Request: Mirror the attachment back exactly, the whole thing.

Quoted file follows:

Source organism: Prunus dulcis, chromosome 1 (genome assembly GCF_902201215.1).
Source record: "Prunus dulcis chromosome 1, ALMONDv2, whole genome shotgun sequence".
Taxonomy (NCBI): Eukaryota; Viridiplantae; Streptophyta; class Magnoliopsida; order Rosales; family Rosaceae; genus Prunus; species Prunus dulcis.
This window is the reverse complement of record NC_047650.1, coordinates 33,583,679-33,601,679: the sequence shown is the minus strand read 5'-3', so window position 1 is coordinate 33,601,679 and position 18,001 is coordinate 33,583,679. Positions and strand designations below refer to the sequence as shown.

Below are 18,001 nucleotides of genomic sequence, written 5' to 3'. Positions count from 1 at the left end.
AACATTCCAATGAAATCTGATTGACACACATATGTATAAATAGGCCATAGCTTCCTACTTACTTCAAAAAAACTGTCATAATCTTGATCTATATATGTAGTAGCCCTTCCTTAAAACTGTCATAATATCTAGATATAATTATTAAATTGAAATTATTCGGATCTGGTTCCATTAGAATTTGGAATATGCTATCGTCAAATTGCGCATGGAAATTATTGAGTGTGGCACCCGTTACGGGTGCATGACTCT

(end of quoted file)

Source organism: Prunus dulcis, chromosome 1 (genome assembly GCF_902201215.1).
Source record: "Prunus dulcis chromosome 1, ALMONDv2, whole genome shotgun sequence".
Taxonomy (NCBI): Eukaryota; Viridiplantae; Streptophyta; class Magnoliopsida; order Rosales; family Rosaceae; genus Prunus; species Prunus dulcis.
This window is the reverse complement of record NC_047650.1, coordinates 33,583,679-33,601,679: the sequence shown is the minus strand read 5'-3', so window position 1 is coordinate 33,601,679 and position 18,001 is coordinate 33,583,679. Positions and strand designations below refer to the sequence as shown.

Below are 18,001 nucleotides of genomic sequence, written 5' to 3'. Positions count from 1 at the left end.
AACATTCCAATGAAATCTGATTGACACACATATGTATAAATAGGCCATAGCTTCCTACTTACTTCAAAAAAACTGTCATAATCTTGATCTATATATGTAGTAGCCCTTCCTTAAAACTGTCATAATATCTAGATATAATTATTAAATTGAAATTATTCGGATCTGGTTCCATTAGAATTTGGAATATGCTATCGTCAAATTGCGCATGGAAATTATTGAGTGTGGCACCCGTTACGGGTGCATGACTCT